Second Thought: Wednesday,May 29, 2003
Low-Level Waste, High-Level Danger

Legislators are about to drop an extremely hot potato on Texans.


The United States just went to war to remove the danger of weapons of mass destruction that Iraq was said to possess. Now the Texas Legislature wants to transport an arsenal of nuclear waste through Texas. How can I not get involved when legislators are working to turn Texas into a nuclear dumpsite? How can I not get involved when my children and other Texas citizens will be threatened by potentially lethal nuclear waste being transported on highways through our cities and the countryside? That’s what is contemplated by HB 1567, which is close to becoming law.

Most frightening of all, a small group of legislators changed the bill in ways that increase the dangers many times beyond what was originally approved by either the Texas House or Senate. The conference committee’s version of the bill, which is now on its way to the governor, would allow the dumping of hundreds of thousands of cubic feet of waste, some of it so dangerous that, if unshielded, it could kill someone standing three feet away in 20 minutes. No container has yet been developed to contain the radioactive dangers of that kind of waste in the long term. Moreover, this bill will allow the waste to be buried in trenches, where it could pollute the groundwater, rather than require the waste to be stored in aboveground containers, which could at least be checked for leaks.

I am getting involved in this issue, because democracy works when citizens are informed and active in the political decision-making process. Nuclear waste dumped in Texas is one of those critical issues on which legislators need to hear from the voters, not just the lobbyists.

The conference report on HB 1567 — that is, the compromise version agreed upon by representatives of the Texas House and Senate — has now been approved by both legislative chambers. It will allow “low-level” nuclear waste to be brought from around the country, from federal weapons programs as well as nuclear reactors, to a dump in some place like West Texas. “Low-level” nuclear waste does not mean low-level hazard to Texans. It means harmful radioactive waste and other long-lasting and carcinogenic elements that last hundreds of thousands of years. Radioactive waste will be stockpiled in one site with no specific security requirements for protection from terrorists or anyone else. Furthermore, no safe containers exist for long-term storage of nuclear waste.

The conference committee ignored the versions of the bill passed by their full houses. Instead, panel members rewrote several key sections of the bill, contrary to the rules that govern conference committees. The report raised the limits on the hottest, most concentrated types of radioactive waste (classes B and C) to levels 120 times larger than the Senate had approved. The Senate version of the bill had capped the amount of Class B and Class C waste that could be dumped at 5,000 cubic yards; the conference committee would make that 600,000 cubic yards of the most dangerous radioactive waste. The conference report also deleted a House requirement that these classes of waste be disposed of in aboveground vaults, which are easier to monitor and repackage to prevent leaks.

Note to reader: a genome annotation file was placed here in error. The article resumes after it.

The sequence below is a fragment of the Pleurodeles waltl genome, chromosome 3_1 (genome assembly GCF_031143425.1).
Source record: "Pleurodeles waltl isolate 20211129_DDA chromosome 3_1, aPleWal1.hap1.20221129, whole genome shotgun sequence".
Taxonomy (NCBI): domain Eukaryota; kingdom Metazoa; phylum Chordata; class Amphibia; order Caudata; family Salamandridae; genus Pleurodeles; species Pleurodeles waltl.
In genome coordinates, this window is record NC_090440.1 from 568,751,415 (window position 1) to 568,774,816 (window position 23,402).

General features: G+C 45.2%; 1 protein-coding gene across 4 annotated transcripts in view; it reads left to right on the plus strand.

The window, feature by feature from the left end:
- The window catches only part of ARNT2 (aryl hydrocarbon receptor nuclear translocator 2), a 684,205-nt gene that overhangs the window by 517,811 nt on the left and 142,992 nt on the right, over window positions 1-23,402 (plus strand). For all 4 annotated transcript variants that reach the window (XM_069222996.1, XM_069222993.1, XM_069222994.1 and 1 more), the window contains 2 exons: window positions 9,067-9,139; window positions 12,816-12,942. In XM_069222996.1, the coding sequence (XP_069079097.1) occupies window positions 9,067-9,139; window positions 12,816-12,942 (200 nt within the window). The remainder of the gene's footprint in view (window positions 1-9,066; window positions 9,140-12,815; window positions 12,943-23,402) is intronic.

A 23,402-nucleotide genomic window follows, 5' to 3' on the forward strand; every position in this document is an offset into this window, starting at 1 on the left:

Since Class B and Class C radioactive waste is too dangerous to be dumped at the low-level radioactive waste disposal site in Utah, our state is poised to become the nation’s only dumping ground for such material.

This bill was offered under the guise of preventing terrorism and strengthening homeland security. In Texas, 96 percent of our radioactive waste is already at secured power plants. The other 4 percent is chiefly composed of low-level medical, university, and industrial waste that will degrade in 60 days and can be safely disposed of in landfills.

It is unthinkable to transport nuclear waste cross-country, making the trucks moving targets for an attack. This is especially true of nuclear weapons waste from the U.S. Department of Energy and the U.S. Navy, much of which has been mixed with toxic and hazardous chemicals. If there is an accident on Texas highways with this waste, not only will Texans be endangered, but our taxpayers could also end up shouldering costs of the cleanup.

HB 1567 does not include nearly enough citizen participation in decision-making about this dump. Fort Worth Weekly has reported on the political contributions made by those who want the state contract to manage the dumpsite (“The Glow of the Green,” May 15, 2003). Their money has paid for 16 lobbyists and campaign contributions to the governor and legislators ( and

All the issues raised by this bill are vital to Texas citizens. Making democracy work is also vital. Please call Gov. Rick Perry at 512-463-2000 to urge him to veto the bill. Even if the governor signs it, the issue is not dead. Almost certainly, the next legislative session will have to deal with nuclear waste again.

Voters must become informed and get involved in politics; after all, politics is getting involved with voters.

Susybelle Gosslee is the president of the League of Women Voters of Dallas

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